Masculinity is prioritized in Ibo culture and effeminate a real shame for the entire clan. The main of a way of exhibiting masculinity is winning in wrestling matches, projecting one’s self as ruthless and justified, dominating the women at home and earning through agricultural prosperity. In the anglicized culture to be considered, it is more or less the same. The only difference with British society is they put up a veneer or etiquette, civilized and education. On the other hand, the same practice in Ibo culture looks primitive and barbaric just because they follow no such hypocrisy. Chinua Achebe wanted to break the cliché of international perspective being a benchmark for an unknown and less popular culture to be recognized by the world, rather international perspective should be the absolute practice of cultural relativism. International perspective should be that panoramic to understand any cultural phenomena to be equally connected with this world such anything related to Europe and America (Rhoads, 1993). That has been the main point of Achebe in the entire novel of Things Fall Apart or in the entire trilogy for that matter. In this context, the advent of British colonizers has been beautifully described in Chapter 7 of this novel by the symbol of locusts. They were seen to occupy every inch of space of Umuofia projecting the goal of conversion of the Christian missionaries in that place.
A social system collapses in this novel, and it gives rise to more chaos and disintegration. The opening stanza of Yeats’ “Second Coming” has been used by Achebe to signify the uncontrolled situation in the novel. “Things fall apart; the center cannot hold” is here to define the conflict between prowess of center and its integration over an entire society (Aggarwal, 2011). So far, this has been the encounter between two kinds of patriarchal systems. But, the notion of underlined feminism cannot be ignored in this novel. However, it is to be noted that the projection of women in Ibo society is neither explicit nor implicit reflection of Achebe’s opinion. He accounted fictionally the real role of women normally played in Igbo households. For Ibo or Igbo, a female is the weaker gender, and they are subject to abide by domestic duty, give birth and raise children and to be punished if found guilty in any case.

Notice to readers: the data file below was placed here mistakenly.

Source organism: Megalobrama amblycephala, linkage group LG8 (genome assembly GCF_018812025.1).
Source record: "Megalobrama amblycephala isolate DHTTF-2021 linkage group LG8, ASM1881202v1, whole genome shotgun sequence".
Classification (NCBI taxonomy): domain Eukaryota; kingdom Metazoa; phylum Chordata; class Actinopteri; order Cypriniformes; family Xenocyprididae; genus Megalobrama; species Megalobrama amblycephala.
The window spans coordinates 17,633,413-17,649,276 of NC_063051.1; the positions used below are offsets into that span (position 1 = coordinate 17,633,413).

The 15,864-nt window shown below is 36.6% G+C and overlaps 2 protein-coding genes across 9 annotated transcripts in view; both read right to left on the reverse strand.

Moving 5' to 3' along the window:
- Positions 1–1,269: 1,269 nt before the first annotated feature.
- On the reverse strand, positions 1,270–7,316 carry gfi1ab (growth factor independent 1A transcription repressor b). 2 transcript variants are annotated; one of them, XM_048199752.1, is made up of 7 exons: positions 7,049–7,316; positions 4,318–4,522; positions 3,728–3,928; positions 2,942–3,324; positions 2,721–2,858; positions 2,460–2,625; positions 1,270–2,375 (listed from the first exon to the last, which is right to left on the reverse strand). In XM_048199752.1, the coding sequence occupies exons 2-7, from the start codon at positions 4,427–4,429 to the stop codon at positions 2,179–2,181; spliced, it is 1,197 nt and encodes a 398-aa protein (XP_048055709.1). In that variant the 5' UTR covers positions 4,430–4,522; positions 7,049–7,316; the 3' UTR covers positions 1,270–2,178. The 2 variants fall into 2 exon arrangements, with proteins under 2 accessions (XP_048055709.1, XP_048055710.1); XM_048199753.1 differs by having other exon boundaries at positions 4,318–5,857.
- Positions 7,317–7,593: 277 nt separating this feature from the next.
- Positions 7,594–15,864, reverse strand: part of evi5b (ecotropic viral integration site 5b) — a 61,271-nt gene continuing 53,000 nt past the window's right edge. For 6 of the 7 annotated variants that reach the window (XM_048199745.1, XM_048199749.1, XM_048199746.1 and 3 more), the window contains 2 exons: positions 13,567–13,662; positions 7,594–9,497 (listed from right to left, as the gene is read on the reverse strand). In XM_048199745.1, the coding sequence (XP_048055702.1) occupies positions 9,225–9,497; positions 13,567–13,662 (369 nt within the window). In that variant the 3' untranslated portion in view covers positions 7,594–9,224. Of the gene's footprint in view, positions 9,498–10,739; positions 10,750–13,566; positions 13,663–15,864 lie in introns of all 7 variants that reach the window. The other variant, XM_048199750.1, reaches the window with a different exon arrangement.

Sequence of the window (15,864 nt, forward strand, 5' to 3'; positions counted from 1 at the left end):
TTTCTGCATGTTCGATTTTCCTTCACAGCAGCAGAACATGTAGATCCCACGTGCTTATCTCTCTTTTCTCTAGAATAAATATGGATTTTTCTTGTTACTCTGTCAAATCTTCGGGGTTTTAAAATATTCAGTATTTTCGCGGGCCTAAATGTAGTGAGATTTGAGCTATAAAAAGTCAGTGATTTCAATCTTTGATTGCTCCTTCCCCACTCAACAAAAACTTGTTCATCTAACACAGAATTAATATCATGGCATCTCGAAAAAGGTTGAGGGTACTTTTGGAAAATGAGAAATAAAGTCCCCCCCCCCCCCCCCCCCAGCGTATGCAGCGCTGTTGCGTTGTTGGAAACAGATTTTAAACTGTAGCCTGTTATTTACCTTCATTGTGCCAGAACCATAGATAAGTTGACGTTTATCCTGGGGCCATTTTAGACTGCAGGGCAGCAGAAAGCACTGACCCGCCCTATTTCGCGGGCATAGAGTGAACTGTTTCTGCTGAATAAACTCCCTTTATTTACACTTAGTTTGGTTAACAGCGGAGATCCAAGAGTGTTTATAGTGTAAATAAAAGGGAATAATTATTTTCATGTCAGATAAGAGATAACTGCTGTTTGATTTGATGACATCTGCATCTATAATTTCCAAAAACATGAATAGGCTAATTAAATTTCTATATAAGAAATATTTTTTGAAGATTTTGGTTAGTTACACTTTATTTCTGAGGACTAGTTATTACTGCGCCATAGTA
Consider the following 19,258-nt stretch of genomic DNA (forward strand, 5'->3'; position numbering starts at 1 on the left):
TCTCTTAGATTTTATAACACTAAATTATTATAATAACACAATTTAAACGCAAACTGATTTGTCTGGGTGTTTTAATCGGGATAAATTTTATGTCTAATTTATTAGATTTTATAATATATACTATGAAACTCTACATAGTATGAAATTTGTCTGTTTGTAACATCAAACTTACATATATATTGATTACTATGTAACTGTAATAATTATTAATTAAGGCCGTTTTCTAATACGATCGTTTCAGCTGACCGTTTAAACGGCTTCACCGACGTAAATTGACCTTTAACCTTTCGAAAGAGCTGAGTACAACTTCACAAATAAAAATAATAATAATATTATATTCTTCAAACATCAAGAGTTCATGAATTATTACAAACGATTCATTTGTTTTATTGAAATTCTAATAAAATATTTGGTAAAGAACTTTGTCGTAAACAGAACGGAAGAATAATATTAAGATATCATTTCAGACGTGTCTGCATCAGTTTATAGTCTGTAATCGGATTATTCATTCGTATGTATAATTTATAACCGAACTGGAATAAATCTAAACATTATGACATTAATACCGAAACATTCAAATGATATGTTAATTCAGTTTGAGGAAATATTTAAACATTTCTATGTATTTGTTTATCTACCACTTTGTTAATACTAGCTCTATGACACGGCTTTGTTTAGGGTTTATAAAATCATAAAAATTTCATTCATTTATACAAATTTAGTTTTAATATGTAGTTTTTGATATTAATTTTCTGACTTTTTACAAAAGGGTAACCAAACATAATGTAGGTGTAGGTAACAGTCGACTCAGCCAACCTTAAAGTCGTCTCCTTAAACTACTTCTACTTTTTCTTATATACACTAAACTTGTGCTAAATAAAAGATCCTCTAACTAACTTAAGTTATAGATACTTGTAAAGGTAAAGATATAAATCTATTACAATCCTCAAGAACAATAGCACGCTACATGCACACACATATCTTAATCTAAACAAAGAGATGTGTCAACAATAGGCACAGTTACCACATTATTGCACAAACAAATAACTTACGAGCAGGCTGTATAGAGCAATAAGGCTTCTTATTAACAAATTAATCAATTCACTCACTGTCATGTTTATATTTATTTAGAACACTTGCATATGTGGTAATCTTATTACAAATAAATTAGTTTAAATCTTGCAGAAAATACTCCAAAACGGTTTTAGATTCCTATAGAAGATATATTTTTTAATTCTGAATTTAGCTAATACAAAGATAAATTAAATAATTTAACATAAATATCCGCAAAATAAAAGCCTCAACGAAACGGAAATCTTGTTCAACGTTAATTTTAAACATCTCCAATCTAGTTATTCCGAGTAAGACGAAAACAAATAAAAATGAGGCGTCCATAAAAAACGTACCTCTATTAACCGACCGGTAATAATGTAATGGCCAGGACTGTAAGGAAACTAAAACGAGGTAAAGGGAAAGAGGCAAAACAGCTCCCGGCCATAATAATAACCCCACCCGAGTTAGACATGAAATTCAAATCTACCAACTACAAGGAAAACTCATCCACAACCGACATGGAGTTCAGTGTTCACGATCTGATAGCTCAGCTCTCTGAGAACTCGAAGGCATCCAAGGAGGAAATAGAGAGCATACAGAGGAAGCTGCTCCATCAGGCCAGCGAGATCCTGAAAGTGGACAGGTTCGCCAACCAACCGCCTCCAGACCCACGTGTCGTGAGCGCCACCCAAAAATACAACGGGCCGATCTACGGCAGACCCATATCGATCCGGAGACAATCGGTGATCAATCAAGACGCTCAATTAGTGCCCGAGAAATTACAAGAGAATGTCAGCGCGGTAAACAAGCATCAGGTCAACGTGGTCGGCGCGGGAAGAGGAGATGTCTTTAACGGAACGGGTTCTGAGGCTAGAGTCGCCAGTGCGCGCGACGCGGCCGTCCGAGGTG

The Ibo women are the appropriate examples of subalterns or they are ‘doubly suppressed’. They have no voice to speak their mind as it is considered as breaking the norms. In fact, feminine nature is a kind of shame of Ibo people. Okonkwo’s father was alleged to be effeminate, and it has been an insult for Okonkwo. To break the preoccupation of people for his family and himself, he worked hard to prove his masculinity and establish himself as a leader in Ibo society. He strictly controls over his three wives. And as he is not satisfied by the manly projection of his oldest son and he is feared of him being like his grandfather, he beats him occasionally to teach him the right ways of life. Ikemefuna is much preferred by Okonkwo as he is the way how he wants his sons to be (Jua, 2009). Subjugation of women is common and very much justified in Ibo society. He is very brisk to express his affections for his children in spite of having great fondness for his daughter Ezinma. On the contrary, divinity for Ibo people is Agbala, who is a goddess, and she communicates through the priestess Chielo. Like other societies and cultures around the world at that time, in Ibo culture too women have been either dominated or worshiped. Either their voice is considered as a divine order or their voice is never recognized by the society. Women are born under the shadow of her father and die under the shadow of her husband.
To a justified conclusion for this paper, the relation between colonialism and feminism is undeniable considering the multicultural perspective of the novel. Any culture recognizes the existence of both masculinity and femininity. A multicultural or international approach may assimilate different characteristics of both the genders, but the scenario remains same more or less. In the context of colonialism apart from the suppression of colonized masculinity, the colonized femininity gets completely lost.
Aggarwal, R. (2011). Chinua Achebe’s Things Fall Apart; colonialism versus tradition. IJAR, 3(4), 221-222.
Dannenberg, H. (2009). The Many Voices Of Things Fall Apart. Interventions, 11(2), 176-179.
Ezenwa-Ohaeto. (1997). Chinua Achebe: A Biography. Bloomington: Indiana University Press, p. 81.
Jua, R. (2009). Things Fall Apart And Achebe’s Search For Manhood. Interventions, 11(2), 199 202.
Rhoads, D. (1993). Culture in Chinua Achebe’s Things Fall Apart. African Studies Review, 36(2), 61.